When TEOTWAWKI Worries Keep You Up at Night

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Lately, it seems we have been inundated with so many disturbing news – the stalled economy, threats to world peace, bomb threats, droughts and natural disasters…  the list can be overwhelming.   Even a prepper who has done as much as he or she is able to, can’t help but worry if it’s enough.  These worries can lead to sleepless nights, filled with relentless, upsetting, doom-filled thoughts causing you toss and turn your way into the next morning.

A lot of people seem to be having this same problem:  some just live with it, others take prescription anxiety medicine, and some others take non prescription sleep aids.   Sleep is so important to health and well-being.  Lack of sleep was even found to contribute to weight gain.  To rule out any physical reasons for lack of sleep, see a doctor.  I had a recent checkup and the doctor said lack of sleep was a common complaint among all his patients.   He named stress as the main reason.  I decided to find out about non pharmaceutical methods to help get a good night’s sleep.  Here are a few ideas that seem to work:

1.  Get into a comforting routine close to bedtime.  Take a warm shower, sip some camomile tea, or read a mindless novel.  Try something soothing that will get you to slow down and relax.

2.  Go to sleep the same time every night.   By keeping to the same schedule on weekends and week nights, your body’s internal clock will adapt to sleeping and waking at a consistent time.

3.  Keep your room dark at night.  Living in an apartment in an urban area, we get a lot of light filtering in from neighboring buildings.  The apartment also keeps bright lights outside for safety reasons, which is a good thing, but too much light affects sleep.  We installed “blackout curtains” over the apartment blinds to keep the bright lights outside from affecting our sleep.

4.  Exercise daily.  I find that I sleep a lot better when I do some form of exercise daily.  Otherwise I wake up at 2 am and am unable to fall back to sleep until morning.

5.  Don’t eat too close to bedtime.  Going to bed with a full stomach is bad news for a good night’s sleep.  If you know you are going to eat a heavy meal, don’t eat late.

6.  Set your thermostat to a cooler setting.  A cool room seems to be more conducive to sleep.

7.  Limit your news gathering to the morning hours.  I find that if I watch too many news shows or read too much stuff on the internet right before going to bed, I will either dream about it or worry about something.  Best get your news fix in the morning.   The same advice applies to such shows as Nostradamus predictions, Mayan calendars or any other doomsday topics:  watch them early in the day!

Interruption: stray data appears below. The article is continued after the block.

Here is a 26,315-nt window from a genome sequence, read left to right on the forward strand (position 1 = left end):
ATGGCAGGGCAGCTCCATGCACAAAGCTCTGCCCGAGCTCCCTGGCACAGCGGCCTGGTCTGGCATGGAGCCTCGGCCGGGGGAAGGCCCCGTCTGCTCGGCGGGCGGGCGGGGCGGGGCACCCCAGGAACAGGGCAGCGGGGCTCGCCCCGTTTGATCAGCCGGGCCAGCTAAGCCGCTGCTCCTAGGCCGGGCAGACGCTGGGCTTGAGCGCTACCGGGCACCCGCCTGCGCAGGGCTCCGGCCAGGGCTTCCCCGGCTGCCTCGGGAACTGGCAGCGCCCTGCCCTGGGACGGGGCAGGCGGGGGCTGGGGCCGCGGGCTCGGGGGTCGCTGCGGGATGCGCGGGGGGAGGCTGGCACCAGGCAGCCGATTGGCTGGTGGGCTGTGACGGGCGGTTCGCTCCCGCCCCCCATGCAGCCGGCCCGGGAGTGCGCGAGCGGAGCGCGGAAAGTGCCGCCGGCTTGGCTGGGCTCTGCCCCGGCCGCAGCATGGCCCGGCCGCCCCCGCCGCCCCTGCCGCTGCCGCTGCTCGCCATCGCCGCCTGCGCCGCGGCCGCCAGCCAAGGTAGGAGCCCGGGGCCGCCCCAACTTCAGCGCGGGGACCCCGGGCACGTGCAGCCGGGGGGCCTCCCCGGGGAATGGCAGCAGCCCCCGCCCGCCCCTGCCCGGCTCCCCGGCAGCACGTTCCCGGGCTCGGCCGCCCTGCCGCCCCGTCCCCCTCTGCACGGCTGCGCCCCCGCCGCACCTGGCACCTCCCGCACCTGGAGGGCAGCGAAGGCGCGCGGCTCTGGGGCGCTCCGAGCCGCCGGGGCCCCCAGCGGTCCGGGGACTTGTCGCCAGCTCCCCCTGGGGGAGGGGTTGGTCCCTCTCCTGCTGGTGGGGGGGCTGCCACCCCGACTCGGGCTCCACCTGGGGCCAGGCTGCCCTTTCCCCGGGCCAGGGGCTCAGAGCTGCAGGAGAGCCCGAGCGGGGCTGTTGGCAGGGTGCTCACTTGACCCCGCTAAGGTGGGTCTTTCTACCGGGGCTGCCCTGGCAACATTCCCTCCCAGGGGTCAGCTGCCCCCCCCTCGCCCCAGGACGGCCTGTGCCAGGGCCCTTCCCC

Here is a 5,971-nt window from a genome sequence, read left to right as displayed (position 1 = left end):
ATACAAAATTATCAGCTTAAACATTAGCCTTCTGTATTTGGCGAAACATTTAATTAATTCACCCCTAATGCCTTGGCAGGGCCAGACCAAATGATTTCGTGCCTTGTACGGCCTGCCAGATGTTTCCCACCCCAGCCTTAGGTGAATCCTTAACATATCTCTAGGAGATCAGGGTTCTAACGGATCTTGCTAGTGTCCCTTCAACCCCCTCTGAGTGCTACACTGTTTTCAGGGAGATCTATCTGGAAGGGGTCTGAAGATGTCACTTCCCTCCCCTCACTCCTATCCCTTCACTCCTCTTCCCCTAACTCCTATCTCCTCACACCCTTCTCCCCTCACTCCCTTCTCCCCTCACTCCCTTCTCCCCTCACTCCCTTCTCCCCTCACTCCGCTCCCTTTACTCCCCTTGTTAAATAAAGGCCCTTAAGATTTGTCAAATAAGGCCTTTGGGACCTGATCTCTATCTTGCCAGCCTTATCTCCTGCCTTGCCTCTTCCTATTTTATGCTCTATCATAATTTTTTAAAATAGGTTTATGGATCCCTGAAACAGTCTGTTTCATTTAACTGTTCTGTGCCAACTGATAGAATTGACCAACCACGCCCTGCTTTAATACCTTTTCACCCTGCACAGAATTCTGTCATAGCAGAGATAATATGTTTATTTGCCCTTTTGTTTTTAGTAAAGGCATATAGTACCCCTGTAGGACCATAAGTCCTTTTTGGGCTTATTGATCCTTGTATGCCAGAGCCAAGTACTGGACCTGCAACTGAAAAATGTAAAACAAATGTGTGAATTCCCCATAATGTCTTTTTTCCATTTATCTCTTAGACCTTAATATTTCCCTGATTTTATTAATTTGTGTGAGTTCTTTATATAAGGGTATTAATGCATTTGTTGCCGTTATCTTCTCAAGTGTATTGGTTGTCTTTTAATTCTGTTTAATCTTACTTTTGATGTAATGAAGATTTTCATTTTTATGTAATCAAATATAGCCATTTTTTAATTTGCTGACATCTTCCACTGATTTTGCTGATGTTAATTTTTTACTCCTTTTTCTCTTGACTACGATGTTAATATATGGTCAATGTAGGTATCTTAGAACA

8.  Limit caffeine.  I drink three cups of coffee but all before noon.  As much as I’d like it, I find that if I indulge in caffeinated drinks late in the day I tend to lose sleep.

9.  Face your fears.  What’s keeping you up at night?  Money problems?  Worried you haven’t prepared?  Whatever it is, come the next day, sit down and make a plan to deal with it.  Take the steps you’ve been putting off.

10.  Don’t forget your prayers.  Saying a prayer of thanks before sleeping always seems to help me.  Thinking of all the things for which you are grateful will give you calming thoughts that will help you settled down and rest.

There is so much turmoil in the world today, but so much of it is beyond our control.  You can only influence what’s around you.  If you have not done anything to prepare, start now.  If you have prepared, be confident you have done your best to be prepared for whatever happens.  Don’t lose sleep over it.  Your health shouldn’t suffer due to your worries.  I bid you peace!

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  1. Thanks for your blog about lowering stress regarding TEOTWAWKI . We can’t control everything. Some one gave me a “Note to Self Tips” reducing stress. These were from the newspaper.
    1. Calm Down 2. Take care of one thing at a time 3. Everything is going to be ok.

  2. I’ve had nights like that. Not so much anymore because I realize that these things are out of my control. No sense in worrying myself sick over things out of my control. I Prep as best I can for the problems that I’m concerned with and let the chips fall where they may.

  3. Thanks for the post about calming down. I could really use it. I just started to prep about a month or so ago, and there is so much I have to learn and do. Sometimes I research too much so I can pass the info on to my best friend so she can pass it on in turn. Your book has been a blessing. I have bought two more copies to give to friends and want to have one in my BOB.

    Thanks again!

    1. Hi Linda, Starting out can be overwhelming indeed, we all need to occasionally take a deep breath. I am sure you are already better off than you were a month ago in terms of supplies and knowledge. Thanks for the kind words, I am glad the book is helpful to you and your friends.

  4. My doctor suggested that I start doing Sodoku right before bed, after I have lowered the lights a bit…she says that it engages a non-verbal part of the brain and allows your mind a chance to stop chasing itself around worries. I have found it very helpful…I have my assorted rituals; I read a bit, then turn down the lights and then do a few minutes of sodoku. Before long I am yawning, even though I actually enjoy the Sodoku!

    1. Hi Diana, Sodoku is fun, I haven’t tried it before sleeping though. I will have to try it one of these nights. Thanks!

  5. Camomile tea really helps me. Especially when I get really stressed during the day. It also helps with panic attacks. I hate the meds I was given so I don’t take them.

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